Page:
A brief story seems relevant as the Buffalo Sabres pack out their possessions from their lockers after losing Game Seven to the Philadelphia Flyers:
Way back in 1993, the Toronto Maple Leafs and Los Angeles Kings were headed for Game Seven of the NHL Conference Finals. It had been a back-and-forth series until that point. But the Leafs were at home, and hadn't been to the Stanley Cup Finals in years and years.
Waiting, as it turned out, were the Montreal Canadiens. A Montreal-Toronto matchup for the Cup, something that was eliminated as a possibility because of realignment of the divisions, was at least possible.
You may remember how it came out. Wayne Gretzky had one of the great games of his life for the Kings, scoring five points and almost single-handedly beating the Maple Leafs.
Steve Dryden, my old friend from his days with the Hockey News, and I were talking about that contest a few years after that fact. Yes, I said, Gretzky was great and all that. But when you (meaning the Leafs) are in a situation like that, "You have to win that game!"
The Sabres know a little bit about that.
They had a three games to two lead over the Philadelphia Flyers in the first-round series. Game Six was in their own building. If that weren't enough, the Flyers' coach surprised everyone by starting a goalie who had been in the AHL for almost the entire season. In a game he had to have, Peter Laviolette went with a third-stringer. It was a stunning decision.
Michael Leighton was predictably shaky in Game Six. He gave up three goals in the first period, was pulled, and was never seen again in the series. I mean that literally. Leighton supposedly never showed up in practice on Monday, and didn't bother going to the game on Tuesday. I think he burned some bridges in Philadelphia.
So the Sabres had a 3-1 lead with 40 minutes to go, and a 4-3 lead with 20 minutes to go. Yes, Jason Pominville was already out injured, and Tim Connolly exited after a hit by Mike Richards that could have drawn a suspension to the Flyer. But even so ...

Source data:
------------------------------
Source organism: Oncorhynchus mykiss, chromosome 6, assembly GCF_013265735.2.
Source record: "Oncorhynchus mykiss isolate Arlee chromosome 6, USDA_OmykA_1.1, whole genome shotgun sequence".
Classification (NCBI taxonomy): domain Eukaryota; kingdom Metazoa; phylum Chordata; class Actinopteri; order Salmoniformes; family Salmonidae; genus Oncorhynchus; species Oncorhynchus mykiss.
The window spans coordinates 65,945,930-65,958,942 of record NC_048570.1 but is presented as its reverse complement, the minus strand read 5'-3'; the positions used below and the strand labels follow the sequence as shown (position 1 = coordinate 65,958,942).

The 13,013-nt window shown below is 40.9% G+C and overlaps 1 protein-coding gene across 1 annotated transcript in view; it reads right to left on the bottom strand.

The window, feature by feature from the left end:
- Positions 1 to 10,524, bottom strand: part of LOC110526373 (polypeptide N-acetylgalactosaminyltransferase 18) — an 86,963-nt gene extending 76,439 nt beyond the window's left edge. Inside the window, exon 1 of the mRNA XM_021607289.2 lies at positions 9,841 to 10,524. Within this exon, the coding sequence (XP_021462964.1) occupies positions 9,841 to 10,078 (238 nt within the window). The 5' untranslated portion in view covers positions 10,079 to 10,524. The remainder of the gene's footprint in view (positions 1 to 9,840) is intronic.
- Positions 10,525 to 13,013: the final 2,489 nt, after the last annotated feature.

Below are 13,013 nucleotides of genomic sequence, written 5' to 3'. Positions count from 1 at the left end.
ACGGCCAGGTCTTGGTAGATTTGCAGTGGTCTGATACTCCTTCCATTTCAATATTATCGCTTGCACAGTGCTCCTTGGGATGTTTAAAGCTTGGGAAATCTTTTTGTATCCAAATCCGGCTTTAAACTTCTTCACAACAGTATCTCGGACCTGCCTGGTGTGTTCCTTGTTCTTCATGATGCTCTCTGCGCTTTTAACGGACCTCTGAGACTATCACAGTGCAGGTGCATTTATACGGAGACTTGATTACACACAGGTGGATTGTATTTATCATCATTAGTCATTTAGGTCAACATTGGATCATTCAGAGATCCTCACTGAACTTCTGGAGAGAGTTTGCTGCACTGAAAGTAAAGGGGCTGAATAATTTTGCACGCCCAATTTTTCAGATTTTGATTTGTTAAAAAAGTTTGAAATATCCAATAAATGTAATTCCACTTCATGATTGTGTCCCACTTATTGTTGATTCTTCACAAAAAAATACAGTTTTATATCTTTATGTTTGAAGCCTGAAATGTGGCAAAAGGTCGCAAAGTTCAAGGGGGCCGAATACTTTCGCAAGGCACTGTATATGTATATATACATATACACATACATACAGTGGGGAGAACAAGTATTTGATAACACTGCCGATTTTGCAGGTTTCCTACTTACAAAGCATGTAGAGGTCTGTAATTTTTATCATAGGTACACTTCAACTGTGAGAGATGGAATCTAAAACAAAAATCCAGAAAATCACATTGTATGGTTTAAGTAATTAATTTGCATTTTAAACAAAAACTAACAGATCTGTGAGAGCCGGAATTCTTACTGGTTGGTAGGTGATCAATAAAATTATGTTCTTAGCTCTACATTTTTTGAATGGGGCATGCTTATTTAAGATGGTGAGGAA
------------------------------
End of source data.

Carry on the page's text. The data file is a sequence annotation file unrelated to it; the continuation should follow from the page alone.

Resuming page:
"You've got to win that game."
They didn't, losing in overtime. As my good friend and noted author Tim Wendel said, it looked like the Sabres ran out of forwards by the end of Game Six. Buffalo coach Lindy Ruff had little choice but to try Derek Roy and Jochen Hecht in his lineup as they recovered from injuries.
The Flyers went back to starting Brian Boucher, and opted not to take any more chances. They essentially stopped the Sabres from taking any shots in the first period, leaving nothing to chance. Philadelphia scored late in the first to take the lead, added a couple of more goals in the second, and never looked back. The Sabres' gas tank had hit "E" late in Game Six.
It was a sad ending to a magical run by Buffalo, which didn't appear to have any playoff hopes four months ago. The finish won't do much to slow the growth in enthusiasm in the team, which built throughout the run and incorporated the spark provided by new ownership.
The Sabres probably were too banged up to give Washington a good series anyway. Still, a playoff win in Game Six would have given everyone a huge spring boost. You learn in the hockey business how precious opportunities are, and we'll see how this team reacts to this one getting away.